By Martha Kearney
Presenter, BBC Radio 4's The World at One
I began my week high above Edinburgh, on a beautiful summer morning at the top of Arthur's Seat.
Mr Brown has said he wanted to tackle the issue of trust in politics
The bracing climb certainly blew away the cobwebs, well OK, the overindulgence of the Edinburgh Television Festival where I had been spending the weekend.
There, as in the world of politics, the issue of trust had been dominating the agenda.
In his MacTaggart lecture Jeremy Paxman agreed with Tony Blair and Alastair Campbell's assertion that an overcompetitive media has led to a distortion of news stories, "a clamour for noise".
Whether it's the fault of the media or the succession of spin and sleaze stories under Labour, there has been an erosion of trust in politics.
That is an issue which has greatly concerned Gordon Brown hence his stress on change, an attempt to draw a line under the Blair years.
Certainly many of his supporters were convinced that he would be very different from his predecessor, an image he did nothing to dispel.
It was once described to me as "Gordon flashing his red petticoat".
I think the colour may have run in the wash.
This week Mr Brown dashed the wishful thinking of many Labour MPs, party members and trade unionists.
On Tuesday came his reply to a letter about Iraq from the Liberal Democrat leader Sir Menzies Campbell.
The prime minister rejected the call for a timetable for British troop withdrawal and repeated that the government policy is for a "conditions-based withdrawal".
Thousands of prison officers went on strike over pay
As we charted on the programme, ministers had initially been optimistic that troops would hand over Basra province (the last of the four under British control) to Iraqi control in the spring.
That slipped to the summer, then "before the end of the year". On the Today programme, David Miliband wouldn't be drawn on a date at all.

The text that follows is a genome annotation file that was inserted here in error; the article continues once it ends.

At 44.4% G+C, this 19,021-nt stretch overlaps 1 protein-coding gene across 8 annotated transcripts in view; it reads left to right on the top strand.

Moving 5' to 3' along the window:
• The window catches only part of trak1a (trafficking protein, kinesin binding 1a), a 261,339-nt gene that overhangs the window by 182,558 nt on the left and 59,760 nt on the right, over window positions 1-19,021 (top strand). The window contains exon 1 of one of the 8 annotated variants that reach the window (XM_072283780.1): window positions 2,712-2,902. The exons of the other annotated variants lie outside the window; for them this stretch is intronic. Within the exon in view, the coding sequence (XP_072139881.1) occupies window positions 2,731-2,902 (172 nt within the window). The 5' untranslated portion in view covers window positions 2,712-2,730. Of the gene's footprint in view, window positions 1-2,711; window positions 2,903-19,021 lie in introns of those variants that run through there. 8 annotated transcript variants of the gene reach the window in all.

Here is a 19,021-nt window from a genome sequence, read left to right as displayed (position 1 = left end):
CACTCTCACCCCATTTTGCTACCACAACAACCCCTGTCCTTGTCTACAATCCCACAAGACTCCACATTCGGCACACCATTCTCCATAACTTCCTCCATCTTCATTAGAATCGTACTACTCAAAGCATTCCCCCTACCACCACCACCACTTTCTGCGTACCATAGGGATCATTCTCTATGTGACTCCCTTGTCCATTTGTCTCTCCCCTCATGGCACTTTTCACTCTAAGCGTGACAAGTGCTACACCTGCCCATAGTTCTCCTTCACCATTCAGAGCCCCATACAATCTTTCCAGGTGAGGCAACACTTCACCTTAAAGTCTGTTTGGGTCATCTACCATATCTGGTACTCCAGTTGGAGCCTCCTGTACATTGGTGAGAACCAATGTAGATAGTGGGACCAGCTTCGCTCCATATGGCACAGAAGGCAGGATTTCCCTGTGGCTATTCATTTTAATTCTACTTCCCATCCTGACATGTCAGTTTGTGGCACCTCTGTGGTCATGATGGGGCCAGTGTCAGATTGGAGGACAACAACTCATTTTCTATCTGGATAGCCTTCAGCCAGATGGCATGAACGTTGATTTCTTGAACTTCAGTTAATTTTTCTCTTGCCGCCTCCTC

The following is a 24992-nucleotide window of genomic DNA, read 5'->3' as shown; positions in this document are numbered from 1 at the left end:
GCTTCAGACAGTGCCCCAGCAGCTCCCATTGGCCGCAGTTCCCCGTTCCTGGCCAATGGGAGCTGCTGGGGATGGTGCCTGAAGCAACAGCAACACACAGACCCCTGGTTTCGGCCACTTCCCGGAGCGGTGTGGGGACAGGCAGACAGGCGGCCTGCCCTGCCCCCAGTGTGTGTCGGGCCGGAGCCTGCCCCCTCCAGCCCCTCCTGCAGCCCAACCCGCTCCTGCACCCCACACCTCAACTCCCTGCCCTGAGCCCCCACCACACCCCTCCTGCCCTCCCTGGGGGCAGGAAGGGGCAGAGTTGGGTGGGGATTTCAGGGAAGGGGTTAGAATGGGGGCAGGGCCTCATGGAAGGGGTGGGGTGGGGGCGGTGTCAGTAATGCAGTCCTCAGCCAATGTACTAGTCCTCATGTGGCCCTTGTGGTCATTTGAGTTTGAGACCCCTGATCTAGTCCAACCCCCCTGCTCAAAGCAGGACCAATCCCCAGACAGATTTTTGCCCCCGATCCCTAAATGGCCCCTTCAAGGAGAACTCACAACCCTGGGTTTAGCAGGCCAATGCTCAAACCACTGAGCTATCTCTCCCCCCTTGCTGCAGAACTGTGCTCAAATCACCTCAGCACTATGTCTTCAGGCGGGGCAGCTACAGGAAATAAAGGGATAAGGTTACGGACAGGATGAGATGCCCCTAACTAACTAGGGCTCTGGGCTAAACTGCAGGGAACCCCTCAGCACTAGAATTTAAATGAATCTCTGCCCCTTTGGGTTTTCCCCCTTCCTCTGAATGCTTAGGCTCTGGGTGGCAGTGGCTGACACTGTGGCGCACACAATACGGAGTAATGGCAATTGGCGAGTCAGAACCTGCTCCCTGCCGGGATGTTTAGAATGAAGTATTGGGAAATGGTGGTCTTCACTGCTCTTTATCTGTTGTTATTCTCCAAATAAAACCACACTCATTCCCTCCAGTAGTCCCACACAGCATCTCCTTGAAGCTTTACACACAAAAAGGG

So does that mean that conditions on the ground have worsened? Or has there been American pressure to keep British troops on the ground?
No doubt this debate will continue in the run up to the Petraeus assessment of the US troop surge in September.
For the trade unionists who supported Mr Brown's leadership campaign, there was another disappointment this week with his stance on public sector pay.
Prison officers took strike action on Wednesday against the staging of their pay which reduced its value from 2.5% to 1.9%.
The prime minister said that he was determined that public sector workers should stick to a 2% limit.
Martin Weale, from the National Institute of Economic and Social Research, explained to us that Mr Brown had initially been too strict with pay, then too lenient which has led to spending problems, hence the need for restraint now.
This is a difficult balancing act for the Labour leader.
A few headlines about standing up to the unions may help his standing more generally but strikes and disruption would surely tarnish his honeymoon.
A disgruntled party may not want to pull out all the stops in an election campaign.
Send your comments using the form below.
The BBC may edit your comments and not all emails will be published. Your comments may be published on any BBC media worldwide.